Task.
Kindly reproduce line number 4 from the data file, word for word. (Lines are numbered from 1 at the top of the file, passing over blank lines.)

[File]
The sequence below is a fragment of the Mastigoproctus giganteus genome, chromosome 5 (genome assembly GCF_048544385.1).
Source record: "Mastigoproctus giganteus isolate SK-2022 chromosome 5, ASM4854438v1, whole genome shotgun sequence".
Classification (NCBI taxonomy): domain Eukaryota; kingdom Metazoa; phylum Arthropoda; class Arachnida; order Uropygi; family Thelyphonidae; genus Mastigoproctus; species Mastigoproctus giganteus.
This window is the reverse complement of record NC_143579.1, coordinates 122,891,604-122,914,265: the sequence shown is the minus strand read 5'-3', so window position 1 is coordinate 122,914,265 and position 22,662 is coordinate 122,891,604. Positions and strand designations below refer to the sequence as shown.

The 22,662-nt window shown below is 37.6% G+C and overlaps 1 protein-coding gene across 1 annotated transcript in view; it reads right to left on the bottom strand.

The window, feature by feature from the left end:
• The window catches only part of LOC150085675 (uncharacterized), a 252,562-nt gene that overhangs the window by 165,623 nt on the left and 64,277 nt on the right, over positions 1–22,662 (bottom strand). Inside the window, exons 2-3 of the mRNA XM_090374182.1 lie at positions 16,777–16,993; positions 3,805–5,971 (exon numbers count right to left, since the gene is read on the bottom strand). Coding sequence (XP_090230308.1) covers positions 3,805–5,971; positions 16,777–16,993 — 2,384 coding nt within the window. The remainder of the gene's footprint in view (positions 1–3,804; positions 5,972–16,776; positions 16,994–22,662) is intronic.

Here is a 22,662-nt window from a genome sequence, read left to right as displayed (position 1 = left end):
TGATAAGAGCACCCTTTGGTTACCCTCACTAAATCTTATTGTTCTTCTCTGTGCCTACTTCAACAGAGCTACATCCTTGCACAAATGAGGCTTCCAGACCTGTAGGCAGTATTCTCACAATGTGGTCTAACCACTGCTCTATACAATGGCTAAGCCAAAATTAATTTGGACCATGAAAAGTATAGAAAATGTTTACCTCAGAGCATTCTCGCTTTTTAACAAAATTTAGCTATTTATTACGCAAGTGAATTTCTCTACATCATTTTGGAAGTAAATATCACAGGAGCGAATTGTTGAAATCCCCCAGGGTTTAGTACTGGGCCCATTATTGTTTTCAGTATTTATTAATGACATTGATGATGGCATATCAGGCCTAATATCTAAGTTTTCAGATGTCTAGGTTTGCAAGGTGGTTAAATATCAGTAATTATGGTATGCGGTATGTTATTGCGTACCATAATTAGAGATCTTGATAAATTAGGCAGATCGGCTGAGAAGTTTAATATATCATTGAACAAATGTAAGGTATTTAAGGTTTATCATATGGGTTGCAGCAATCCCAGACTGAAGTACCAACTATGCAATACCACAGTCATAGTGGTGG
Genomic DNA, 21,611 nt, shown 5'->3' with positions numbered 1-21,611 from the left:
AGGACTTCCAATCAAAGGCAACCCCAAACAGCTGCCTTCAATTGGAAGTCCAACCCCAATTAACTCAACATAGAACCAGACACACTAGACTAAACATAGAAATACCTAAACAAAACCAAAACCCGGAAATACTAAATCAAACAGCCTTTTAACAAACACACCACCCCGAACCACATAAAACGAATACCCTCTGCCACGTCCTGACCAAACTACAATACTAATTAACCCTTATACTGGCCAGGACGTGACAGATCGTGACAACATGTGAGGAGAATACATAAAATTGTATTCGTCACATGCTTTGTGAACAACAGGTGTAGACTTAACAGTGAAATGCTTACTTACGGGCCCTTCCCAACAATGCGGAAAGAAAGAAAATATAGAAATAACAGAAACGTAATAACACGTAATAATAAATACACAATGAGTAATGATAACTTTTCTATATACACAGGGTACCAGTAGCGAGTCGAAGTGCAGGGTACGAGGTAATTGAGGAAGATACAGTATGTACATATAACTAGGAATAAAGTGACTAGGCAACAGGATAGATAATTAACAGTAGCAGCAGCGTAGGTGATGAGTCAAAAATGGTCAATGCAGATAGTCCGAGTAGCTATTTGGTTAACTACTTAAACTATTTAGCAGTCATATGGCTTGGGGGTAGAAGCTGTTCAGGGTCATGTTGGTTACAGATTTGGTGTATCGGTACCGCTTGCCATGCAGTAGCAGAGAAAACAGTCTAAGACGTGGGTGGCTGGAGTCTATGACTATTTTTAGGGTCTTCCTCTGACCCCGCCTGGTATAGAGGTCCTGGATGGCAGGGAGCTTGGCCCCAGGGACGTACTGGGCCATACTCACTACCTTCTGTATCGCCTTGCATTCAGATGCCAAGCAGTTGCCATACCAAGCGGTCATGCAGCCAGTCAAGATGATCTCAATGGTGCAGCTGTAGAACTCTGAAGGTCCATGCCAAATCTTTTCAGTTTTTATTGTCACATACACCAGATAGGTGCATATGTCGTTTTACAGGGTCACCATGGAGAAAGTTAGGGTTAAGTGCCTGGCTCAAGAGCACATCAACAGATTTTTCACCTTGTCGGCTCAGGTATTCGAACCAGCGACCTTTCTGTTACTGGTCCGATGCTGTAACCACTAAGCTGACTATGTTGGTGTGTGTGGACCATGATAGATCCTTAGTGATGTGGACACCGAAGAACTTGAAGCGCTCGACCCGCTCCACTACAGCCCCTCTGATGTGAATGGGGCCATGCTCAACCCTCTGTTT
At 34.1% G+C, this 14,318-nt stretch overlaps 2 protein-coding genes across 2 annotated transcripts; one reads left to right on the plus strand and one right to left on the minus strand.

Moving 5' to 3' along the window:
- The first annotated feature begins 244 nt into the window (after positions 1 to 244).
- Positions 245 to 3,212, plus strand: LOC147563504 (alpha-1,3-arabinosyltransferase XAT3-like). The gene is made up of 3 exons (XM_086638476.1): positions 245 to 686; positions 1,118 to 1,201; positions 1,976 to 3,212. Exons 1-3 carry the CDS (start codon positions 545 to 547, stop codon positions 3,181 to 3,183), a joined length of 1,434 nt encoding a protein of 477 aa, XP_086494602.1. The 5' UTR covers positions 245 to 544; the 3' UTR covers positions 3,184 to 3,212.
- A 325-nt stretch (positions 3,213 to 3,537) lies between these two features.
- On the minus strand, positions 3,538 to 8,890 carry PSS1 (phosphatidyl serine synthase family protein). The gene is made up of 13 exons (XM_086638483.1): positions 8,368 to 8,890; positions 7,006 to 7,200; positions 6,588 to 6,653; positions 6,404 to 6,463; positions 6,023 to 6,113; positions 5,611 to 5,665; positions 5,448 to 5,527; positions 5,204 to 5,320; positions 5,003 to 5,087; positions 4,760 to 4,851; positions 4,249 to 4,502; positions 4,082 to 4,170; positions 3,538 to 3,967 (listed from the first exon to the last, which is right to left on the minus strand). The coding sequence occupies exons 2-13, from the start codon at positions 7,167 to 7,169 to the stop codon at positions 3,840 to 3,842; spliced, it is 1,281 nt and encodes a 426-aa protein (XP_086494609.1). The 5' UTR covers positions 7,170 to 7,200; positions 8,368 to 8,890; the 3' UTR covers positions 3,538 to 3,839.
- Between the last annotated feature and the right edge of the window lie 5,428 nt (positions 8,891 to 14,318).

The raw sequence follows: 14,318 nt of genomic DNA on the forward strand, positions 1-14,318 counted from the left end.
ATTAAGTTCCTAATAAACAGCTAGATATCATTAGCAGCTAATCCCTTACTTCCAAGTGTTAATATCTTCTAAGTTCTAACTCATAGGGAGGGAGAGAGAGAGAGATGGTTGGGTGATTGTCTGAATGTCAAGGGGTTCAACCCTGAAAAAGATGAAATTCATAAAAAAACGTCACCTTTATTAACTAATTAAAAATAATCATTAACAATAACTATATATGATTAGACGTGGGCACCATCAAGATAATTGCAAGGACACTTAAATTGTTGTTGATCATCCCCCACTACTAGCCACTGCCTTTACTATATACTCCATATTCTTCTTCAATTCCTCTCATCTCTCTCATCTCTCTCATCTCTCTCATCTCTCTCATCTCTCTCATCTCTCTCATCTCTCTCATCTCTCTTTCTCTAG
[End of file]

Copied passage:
This window is the reverse complement of record NC_143579.1, coordinates 122,891,604-122,914,265: the sequence shown is the minus strand read 5'-3', so window position 1 is coordinate 122,914,265 and position 22,662 is coordinate 122,891,604. Positions and strand designations below refer to the sequence as shown.